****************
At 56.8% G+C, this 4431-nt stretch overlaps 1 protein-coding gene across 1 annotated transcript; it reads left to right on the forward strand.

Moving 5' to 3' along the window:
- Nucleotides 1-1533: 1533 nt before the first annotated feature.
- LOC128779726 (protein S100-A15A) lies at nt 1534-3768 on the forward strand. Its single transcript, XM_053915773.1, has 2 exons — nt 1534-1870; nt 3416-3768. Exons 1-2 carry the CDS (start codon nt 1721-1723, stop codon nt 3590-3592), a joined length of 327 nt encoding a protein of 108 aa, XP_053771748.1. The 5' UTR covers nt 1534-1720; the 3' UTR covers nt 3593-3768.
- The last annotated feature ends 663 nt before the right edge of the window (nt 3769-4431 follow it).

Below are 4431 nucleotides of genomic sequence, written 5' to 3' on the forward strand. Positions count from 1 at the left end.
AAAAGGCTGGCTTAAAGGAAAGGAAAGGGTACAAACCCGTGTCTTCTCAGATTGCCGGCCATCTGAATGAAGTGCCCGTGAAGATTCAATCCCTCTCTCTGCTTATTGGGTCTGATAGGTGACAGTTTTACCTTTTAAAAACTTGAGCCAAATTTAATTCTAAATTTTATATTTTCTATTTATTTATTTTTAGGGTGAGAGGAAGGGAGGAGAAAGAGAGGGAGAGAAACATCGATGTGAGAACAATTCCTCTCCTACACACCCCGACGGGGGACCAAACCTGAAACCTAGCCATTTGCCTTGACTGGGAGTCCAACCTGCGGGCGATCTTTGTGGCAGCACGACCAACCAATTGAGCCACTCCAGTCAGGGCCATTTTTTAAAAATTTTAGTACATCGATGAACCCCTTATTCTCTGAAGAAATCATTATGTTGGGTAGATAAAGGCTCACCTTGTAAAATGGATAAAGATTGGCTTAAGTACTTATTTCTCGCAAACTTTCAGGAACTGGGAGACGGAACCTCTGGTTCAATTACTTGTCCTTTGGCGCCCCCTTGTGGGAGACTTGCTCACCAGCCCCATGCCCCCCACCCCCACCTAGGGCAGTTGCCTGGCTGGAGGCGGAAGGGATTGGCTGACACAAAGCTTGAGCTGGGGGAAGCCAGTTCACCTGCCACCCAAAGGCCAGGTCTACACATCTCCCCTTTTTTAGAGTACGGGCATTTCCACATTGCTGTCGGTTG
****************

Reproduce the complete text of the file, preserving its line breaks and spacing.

At 56.8% G+C, this 4431-nt stretch overlaps 1 protein-coding gene across 1 annotated transcript; it reads left to right on the forward strand.

Moving 5' to 3' along the window:
- Nucleotides 1-1533: 1533 nt before the first annotated feature.
- LOC128779726 (protein S100-A15A) lies at nt 1534-3768 on the forward strand. Its single transcript, XM_053915773.1, has 2 exons — nt 1534-1870; nt 3416-3768. Exons 1-2 carry the CDS (start codon nt 1721-1723, stop codon nt 3590-3592), a joined length of 327 nt encoding a protein of 108 aa, XP_053771748.1. The 5' UTR covers nt 1534-1720; the 3' UTR covers nt 3593-3768.
- The last annotated feature ends 663 nt before the right edge of the window (nt 3769-4431 follow it).

Below are 4431 nucleotides of genomic sequence, written 5' to 3' on the forward strand. Positions count from 1 at the left end.
AAAAGGCTGGCTTAAAGGAAAGGAAAGGGTACAAACCCGTGTCTTCTCAGATTGCCGGCCATCTGAATGAAGTGCCCGTGAAGATTCAATCCCTCTCTCTGCTTATTGGGTCTGATAGGTGACAGTTTTACCTTTTAAAAACTTGAGCCAAATTTAATTCTAAATTTTATATTTTCTATTTATTTATTTTTAGGGTGAGAGGAAGGGAGGAGAAAGAGAGGGAGAGAAACATCGATGTGAGAACAATTCCTCTCCTACACACCCCGACGGGGGACCAAACCTGAAACCTAGCCATTTGCCTTGACTGGGAGTCCAACCTGCGGGCGATCTTTGTGGCAGCACGACCAACCAATTGAGCCACTCCAGTCAGGGCCATTTTTTAAAAATTTTAGTACATCGATGAACCCCTTATTCTCTGAAGAAATCATTATGTTGGGTAGATAAAGGCTCACCTTGTAAAATGGATAAAGATTGGCTTAAGTACTTATTTCTCGCAAACTTTCAGGAACTGGGAGACGGAACCTCTGGTTCAATTACTTGTCCTTTGGCGCCCCCTTGTGGGAGACTTGCTCACCAGCCCCATGCCCCCCACCCCCACCTAGGGCAGTTGCCTGGCTGGAGGCGGAAGGGATTGGCTGACACAAAGCTTGAGCTGGGGGAAGCCAGTTCACCTGCCACCCAAAGGCCAGGTCTACACATCTCCCCTTTTTTAGAGTACGGGCATTTCCACATTGCTGTCGGTTG